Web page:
Congenital Heart Defects Reference Guide for Parents

Jeniah Simpson wearing a red hat from the American Heart Association's Little Hats, Big Hearts for heat disease awareness.

Jeniah Simpson wearing a red hat from the American Heart Association’s Little Hats, Big Hearts. Supporters knit and crochet red hats to give to thousands of babies at participating hospitals during American Heart Month.

Congenital heart defects are the most common type of birth defect. But despite great advances in screening and diagnosis, congenital heart disease can go unnoticed for a long period of time until heart damage has progressed enough to cause detectable symptoms.

While we celebrate Valentine’s Day this week, it also marks Congenital Heart Disease Awareness Week. The pediatric cardiologists at Johns Hopkins Children’s Center and elsewhere remind both parents and their pediatricians to watch for any subtle signs that could signal the presence of congenital heart disease.

What Is a Congenital Heart Defect?

When the heart or blood vessels around it do not develop properly or develop abnormally before birth, a condition called congenital heart defect occurs (congenital means “existing at birth”). Congenital heart defects occur in close to one percent of all babies born, affecting some 40 thousand infants annually in the U.S. That’s about eight babies for every one thousand children born in the U.S. Most young people with congenital heart defects live into adulthood now, but may require more than one intervention or surgery to treat their condition.

Types of Congenital Heart Defects

  • A hole between two chambers of the heart (common defect)
  •  The right or left side of the heart is not formed completely (hypoplastic)
  • Only one ventricle is present
  • Both the pulmonary artery and the aorta arise from the same ventricle
  • The pulmonary artery and the aorta arise from the “wrong” ventricles

Signs and Diagnosis of Congenital Heart Disease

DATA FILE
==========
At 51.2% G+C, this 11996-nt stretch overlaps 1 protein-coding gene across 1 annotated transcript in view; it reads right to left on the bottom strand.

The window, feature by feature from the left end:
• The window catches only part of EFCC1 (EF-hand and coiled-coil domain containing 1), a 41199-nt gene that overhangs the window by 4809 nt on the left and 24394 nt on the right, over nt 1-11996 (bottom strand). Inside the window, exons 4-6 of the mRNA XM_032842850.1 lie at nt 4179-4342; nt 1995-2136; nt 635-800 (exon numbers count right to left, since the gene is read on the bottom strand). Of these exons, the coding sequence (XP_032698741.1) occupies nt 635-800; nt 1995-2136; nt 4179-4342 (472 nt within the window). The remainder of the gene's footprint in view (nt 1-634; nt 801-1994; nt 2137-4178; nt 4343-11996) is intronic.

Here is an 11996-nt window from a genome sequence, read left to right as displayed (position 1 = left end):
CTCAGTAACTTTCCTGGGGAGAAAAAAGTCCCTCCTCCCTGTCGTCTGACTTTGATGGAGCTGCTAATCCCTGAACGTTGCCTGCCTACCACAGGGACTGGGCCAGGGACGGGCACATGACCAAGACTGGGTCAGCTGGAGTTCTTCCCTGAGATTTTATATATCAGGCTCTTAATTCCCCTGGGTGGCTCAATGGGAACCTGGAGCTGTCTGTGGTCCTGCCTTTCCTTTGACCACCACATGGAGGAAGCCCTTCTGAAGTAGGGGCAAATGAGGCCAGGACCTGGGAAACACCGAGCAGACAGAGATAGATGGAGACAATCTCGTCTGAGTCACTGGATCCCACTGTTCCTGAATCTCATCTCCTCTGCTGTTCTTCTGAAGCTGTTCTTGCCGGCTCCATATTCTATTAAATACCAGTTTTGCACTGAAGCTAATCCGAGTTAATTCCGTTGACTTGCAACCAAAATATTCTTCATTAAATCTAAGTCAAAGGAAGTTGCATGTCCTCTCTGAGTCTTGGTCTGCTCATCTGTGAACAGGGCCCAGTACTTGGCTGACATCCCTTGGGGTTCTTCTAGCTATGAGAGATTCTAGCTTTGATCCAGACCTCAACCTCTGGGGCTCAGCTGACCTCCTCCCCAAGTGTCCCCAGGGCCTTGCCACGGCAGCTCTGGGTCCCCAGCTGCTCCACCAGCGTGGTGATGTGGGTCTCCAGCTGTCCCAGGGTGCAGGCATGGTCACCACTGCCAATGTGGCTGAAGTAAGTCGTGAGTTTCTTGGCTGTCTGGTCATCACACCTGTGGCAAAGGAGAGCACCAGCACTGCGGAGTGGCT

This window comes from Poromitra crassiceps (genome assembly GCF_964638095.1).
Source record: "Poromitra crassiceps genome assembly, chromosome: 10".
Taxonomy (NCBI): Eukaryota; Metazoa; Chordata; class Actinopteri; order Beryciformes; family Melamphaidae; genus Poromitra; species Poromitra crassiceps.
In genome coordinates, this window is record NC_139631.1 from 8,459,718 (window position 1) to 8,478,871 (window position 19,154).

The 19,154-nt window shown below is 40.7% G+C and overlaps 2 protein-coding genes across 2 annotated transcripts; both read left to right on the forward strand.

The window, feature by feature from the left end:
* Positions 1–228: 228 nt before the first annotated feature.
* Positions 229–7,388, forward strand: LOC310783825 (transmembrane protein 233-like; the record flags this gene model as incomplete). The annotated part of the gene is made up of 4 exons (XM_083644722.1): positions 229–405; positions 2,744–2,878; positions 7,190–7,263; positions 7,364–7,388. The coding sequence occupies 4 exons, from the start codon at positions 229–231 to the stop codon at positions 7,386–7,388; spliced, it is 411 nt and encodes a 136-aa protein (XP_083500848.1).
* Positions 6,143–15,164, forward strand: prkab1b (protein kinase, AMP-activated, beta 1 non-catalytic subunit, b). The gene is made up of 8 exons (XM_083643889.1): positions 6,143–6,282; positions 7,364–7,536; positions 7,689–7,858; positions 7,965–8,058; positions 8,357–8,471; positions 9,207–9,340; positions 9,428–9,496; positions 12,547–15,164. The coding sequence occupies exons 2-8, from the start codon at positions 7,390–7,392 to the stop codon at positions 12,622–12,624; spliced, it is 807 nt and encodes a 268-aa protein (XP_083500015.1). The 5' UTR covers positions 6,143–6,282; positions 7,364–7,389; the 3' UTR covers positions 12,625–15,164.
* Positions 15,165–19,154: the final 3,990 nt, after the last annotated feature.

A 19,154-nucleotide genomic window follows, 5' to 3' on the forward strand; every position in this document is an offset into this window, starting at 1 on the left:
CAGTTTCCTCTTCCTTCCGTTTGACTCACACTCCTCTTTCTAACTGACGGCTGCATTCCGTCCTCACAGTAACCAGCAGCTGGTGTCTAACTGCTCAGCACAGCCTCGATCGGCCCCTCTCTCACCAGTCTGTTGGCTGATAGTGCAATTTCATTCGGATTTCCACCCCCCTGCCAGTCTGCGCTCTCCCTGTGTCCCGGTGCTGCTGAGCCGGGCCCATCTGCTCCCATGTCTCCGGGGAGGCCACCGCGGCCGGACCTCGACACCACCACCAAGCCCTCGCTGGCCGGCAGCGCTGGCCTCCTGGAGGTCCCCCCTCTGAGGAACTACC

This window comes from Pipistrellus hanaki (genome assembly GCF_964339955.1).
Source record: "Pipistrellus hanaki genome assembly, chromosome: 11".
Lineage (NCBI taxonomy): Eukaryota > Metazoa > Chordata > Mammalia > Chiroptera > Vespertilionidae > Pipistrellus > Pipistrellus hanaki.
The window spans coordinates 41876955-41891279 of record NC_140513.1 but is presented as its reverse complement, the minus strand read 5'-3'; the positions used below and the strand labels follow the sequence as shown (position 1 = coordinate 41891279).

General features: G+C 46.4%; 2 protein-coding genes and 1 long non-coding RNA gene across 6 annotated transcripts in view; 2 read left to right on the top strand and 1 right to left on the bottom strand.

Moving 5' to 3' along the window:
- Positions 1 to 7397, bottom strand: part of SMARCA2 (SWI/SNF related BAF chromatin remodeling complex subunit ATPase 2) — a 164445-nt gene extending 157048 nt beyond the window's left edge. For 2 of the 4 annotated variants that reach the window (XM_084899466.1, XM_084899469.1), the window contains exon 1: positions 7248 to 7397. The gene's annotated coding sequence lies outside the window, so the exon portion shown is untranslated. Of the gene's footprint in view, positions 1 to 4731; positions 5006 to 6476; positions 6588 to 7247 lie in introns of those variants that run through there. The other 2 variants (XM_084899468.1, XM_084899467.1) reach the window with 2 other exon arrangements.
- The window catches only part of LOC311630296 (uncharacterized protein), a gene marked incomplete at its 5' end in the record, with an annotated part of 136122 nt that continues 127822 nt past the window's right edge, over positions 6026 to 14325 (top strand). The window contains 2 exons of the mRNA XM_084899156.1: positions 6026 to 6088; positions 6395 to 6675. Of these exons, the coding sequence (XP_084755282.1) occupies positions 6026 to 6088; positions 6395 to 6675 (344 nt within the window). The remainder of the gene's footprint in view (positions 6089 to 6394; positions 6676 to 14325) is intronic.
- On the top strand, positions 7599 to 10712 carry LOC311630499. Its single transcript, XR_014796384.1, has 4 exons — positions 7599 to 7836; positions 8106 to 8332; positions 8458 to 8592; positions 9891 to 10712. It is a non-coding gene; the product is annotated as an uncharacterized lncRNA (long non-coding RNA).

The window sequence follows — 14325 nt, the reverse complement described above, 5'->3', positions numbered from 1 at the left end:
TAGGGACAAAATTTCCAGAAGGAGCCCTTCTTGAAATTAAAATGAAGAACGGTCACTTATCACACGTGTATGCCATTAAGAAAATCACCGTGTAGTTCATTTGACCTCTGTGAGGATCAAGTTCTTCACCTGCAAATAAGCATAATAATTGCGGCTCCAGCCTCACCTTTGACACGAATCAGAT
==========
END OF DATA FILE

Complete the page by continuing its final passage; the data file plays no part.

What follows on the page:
In infants, the classic signs include the following:

  • Fatigue
  • Sweating around the baby’s head during feeding
  • Slow growth
  • Breathing fast while at rest and/or asleep
  • Irritability
  • Bluish or pale skin, a sign of abnormally low oxygen levels

In older children, typical signs of congenital heart defects include:

  • Complaints of heart palpitations
  • Feelings of dizziness
  • Getting tired very easily with physical exertion
  • Inability to keep up with other kids

Cause of Congenital Heart Defects

In most cases, the cause is unknown. Sometimes a viral infection in the mother causes the condition. The condition can be genetic (hereditary). Most heart defects either cause an abnormal blood flow through the heart, or obstruct blood flow in the heart or vessels.

Treatment for Congenital Heart Problems

As children grow, some minor heart defects such as small holes may repair themselves. But when a defect requires correction, there are both non-surgical and surgical treatments available today which are less invasive and involve cardiac catheterization, medical device insertion, and minimally invasive heart surgery. In rare cases, a heart transplant may be needed.

Learn more about congenital heart defects from Johns Hopkins Medicine’s Pediatric Cardiology.


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